The lack of labour "is one of the biggest problems facing tourism, but it is a problem that cuts across most economic activities".
The Confederation of Portuguese Tourism (CTP) hopes that the new regime for entry, stay, exit and removal of foreigners from Portugal “will make it possible to attract more labour for tourism activity”.
“With this new law on foreigners, the procedural and legal conditions are created so that the Portuguese state can act quickly and unbureaucratically to implement migratory mobility agreements for the labour market in particular, and with greater relevance to tourism, with the countries of the Community of Portuguese-speaking Countries,” the CTP said in a statement.
The president of Portugal, Marcelo Rebelo de Sousa, countersigned on 4 August a law on the entry, stay, exit and removal of foreigners from the country, which had been approved in a final overall vote on 21 July, with votes in favour from PS, PCP, BE and Livre, abstentions from PSD, IL and PAN, and the absence of Chega.
The CTP pointed out that the lack of labour “is one of the biggest problems facing tourism, but it is a problem that cuts across most economic activities”.
Even so, the CTP has “reservations about the capacity that the public authorities will have, under this legislation, to act quickly and unbureaucratically so that more foreigners strengthen the labour market and become fully integrated” in society.
In the government’s proposal that alters the legal regime for the entry, stay, exit and expulsion of foreigners from national territory, among other aspects, it says that the concession of residence and temporary stay visas to nationals of a state in which the Agreement of the Community of Portuguese Language Countries (CPLP) is in force does not depend on the previous opinion of the SEF, “without prejudice of the concession of visas being communicated for the purposes of the exercise of its competences in matters of internal security”.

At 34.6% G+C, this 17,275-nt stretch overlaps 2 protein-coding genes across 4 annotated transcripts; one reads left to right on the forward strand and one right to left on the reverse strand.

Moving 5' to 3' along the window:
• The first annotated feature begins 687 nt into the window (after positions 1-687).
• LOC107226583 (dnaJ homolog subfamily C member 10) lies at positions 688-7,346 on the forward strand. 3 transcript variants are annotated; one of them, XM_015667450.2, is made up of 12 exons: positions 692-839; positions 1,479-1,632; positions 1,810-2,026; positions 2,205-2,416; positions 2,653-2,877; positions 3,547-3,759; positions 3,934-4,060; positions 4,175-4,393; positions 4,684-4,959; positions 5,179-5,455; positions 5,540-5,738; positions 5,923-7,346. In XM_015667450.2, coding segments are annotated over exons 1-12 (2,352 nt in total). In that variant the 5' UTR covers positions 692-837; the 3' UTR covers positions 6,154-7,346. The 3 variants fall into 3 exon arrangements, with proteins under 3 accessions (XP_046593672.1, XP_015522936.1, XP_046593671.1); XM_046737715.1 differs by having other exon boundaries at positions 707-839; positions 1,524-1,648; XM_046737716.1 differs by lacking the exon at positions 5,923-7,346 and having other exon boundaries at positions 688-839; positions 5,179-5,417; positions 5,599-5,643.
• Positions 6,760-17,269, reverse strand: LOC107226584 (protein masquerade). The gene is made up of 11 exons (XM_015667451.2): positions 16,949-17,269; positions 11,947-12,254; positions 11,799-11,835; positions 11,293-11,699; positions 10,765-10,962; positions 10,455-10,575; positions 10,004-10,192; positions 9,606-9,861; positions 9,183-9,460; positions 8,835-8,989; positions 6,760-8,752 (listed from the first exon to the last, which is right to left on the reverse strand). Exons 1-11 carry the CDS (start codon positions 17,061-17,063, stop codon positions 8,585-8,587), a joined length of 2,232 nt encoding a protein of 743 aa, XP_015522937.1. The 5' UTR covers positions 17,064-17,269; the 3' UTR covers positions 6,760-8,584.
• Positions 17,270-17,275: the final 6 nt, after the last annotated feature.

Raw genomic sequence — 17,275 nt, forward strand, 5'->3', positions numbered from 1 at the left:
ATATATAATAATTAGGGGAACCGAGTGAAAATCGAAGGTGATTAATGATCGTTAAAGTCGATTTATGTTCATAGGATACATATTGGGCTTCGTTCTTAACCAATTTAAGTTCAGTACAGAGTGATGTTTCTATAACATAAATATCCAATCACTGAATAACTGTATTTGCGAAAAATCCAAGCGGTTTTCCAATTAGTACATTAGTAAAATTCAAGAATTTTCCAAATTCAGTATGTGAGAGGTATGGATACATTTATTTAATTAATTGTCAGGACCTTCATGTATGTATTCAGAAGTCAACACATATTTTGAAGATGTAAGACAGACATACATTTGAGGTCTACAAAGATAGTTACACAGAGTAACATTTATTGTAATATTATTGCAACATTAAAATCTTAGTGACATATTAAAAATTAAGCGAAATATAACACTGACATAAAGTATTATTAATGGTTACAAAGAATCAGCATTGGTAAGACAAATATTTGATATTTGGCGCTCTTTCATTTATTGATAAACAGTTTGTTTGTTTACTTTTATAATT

A change that the government says results from the mobility agreement subscribed by all CPLP member states at the organisation’s last summit of heads of state in July last year in Luanda.
For the CTP chairman, “hiring foreigners, namely from CPLP countries, is one of the proposals that the Tourism Confederation has pointed out as being part of the solution to the labour shortage” in the sector.
With this law, the government also intends to establish “procedures to attract regulated and integrated immigration for the development of the country, to change the way public administration relates with immigrants and to guarantee conditions for the integration of immigrants.
The government wants to move forward with the creation of a title of limited duration that will allow the legal entry of immigrants into Portugal to look for work, simplify procedures and open up the possibility of temporary stay or residence visas, “providing remote work and the accompaniment of family members with the respective rights”.